Paper No. 7
Presentation Time: 9:35 AM
STUDYING THE FORMATION, EVOLUTION, AND HABITABILITY OF THE GALILEAN SATELLITES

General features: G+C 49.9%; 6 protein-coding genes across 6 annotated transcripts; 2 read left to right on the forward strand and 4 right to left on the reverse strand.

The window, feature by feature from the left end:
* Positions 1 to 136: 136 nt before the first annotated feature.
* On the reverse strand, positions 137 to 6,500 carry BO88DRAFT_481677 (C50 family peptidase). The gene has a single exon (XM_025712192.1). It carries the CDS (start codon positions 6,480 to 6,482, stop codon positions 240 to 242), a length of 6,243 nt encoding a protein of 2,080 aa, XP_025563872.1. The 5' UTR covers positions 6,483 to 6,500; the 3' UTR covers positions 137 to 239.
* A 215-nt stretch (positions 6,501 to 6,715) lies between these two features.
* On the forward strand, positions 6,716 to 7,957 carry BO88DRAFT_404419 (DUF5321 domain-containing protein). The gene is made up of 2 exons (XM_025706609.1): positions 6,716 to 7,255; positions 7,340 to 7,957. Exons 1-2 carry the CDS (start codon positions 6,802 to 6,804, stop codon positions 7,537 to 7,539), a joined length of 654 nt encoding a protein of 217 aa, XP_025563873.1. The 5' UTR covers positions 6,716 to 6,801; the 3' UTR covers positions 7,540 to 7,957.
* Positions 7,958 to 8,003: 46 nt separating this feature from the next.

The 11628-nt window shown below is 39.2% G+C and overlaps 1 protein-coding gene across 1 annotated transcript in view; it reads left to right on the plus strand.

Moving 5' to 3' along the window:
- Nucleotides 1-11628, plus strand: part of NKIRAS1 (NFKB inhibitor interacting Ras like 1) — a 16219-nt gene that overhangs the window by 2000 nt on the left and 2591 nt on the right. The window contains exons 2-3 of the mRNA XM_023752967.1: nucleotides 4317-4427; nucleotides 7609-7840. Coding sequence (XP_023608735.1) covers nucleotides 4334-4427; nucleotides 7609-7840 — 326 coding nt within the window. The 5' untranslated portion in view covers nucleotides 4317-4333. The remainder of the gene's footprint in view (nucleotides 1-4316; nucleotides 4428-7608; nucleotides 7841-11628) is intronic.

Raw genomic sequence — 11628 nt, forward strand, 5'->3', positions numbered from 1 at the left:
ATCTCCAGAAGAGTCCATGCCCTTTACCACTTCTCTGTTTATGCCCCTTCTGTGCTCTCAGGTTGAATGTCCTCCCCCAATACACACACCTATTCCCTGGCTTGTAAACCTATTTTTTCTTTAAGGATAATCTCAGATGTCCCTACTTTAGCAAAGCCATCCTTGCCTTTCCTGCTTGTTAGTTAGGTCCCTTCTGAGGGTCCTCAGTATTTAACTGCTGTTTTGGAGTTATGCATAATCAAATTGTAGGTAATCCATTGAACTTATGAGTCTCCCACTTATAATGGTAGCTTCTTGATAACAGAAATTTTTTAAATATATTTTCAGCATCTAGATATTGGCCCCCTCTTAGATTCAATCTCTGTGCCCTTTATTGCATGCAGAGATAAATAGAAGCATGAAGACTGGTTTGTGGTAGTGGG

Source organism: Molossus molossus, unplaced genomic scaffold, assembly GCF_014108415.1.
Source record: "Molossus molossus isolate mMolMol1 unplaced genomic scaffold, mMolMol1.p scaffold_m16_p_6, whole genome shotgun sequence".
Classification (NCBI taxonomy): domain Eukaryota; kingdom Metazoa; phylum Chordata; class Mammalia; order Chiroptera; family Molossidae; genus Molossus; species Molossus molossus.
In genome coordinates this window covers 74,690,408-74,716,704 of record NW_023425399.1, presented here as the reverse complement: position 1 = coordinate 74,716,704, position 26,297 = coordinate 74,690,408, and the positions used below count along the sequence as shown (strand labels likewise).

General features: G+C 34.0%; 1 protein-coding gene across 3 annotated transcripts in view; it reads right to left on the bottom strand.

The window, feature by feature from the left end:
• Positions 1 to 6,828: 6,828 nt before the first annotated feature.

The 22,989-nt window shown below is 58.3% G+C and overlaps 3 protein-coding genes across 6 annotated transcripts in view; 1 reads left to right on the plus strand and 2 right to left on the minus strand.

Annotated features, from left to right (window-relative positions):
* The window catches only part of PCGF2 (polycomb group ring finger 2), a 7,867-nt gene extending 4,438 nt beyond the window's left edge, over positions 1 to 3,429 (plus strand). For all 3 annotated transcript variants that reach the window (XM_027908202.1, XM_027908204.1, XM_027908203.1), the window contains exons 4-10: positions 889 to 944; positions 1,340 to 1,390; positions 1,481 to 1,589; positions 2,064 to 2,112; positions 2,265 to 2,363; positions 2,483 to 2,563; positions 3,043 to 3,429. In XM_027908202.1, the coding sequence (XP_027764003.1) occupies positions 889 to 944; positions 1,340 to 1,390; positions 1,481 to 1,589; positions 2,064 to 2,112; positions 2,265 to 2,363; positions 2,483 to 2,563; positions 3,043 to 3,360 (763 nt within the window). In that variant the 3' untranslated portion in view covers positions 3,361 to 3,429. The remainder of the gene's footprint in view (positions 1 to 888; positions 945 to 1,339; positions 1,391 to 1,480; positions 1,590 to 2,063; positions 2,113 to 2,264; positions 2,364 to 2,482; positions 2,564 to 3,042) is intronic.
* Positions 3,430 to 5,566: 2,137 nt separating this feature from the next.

Highly sensitive, high-mass resolution mass spectrometry is an important in situ tool for the study of the formation, evolution, and habitability of the Galilean satellites. Organic molecules are essential indicators of potential habitability, while the isotopes and noble gases are important determinants of satellite origin and evolution—both keys to understanding the chemical pathways in Jupiter’s icy moons. Building on Cassini’s Ion and Neutral Mass Spectrometer methodology, new technologies have been developed that boost mass resolution and detection sensitivity to unprecedented levels in comparison with previous flight instruments. High mass resolution (m/Δm >20,000) and sensitivity of parts per 109 (ppb) enable identification of complex organic molecules and stable isotopic ratios in key volatiles (H, O, S) and accurate measurement of the trace noble gases argon, krypton, and xenon at carbonaceous chondrite concentrations. This new technology offers, through direct sampling of atomic and molecular species in the sputter-derived or (if present) outgassed exosphere, a powerful and independent capability to determine or constrain regional and global surface compositions. In this talk we detail the science objectives, develop the rationale for the measurement requirements, and describe potential instrument/mission methodologies for studying the formation, evolution, and habitability of the Galilean satellites. We emphasize our studies of Ganymede and Europa as described in the recently selected JUICE mission and the proposed Europa Clipper mission.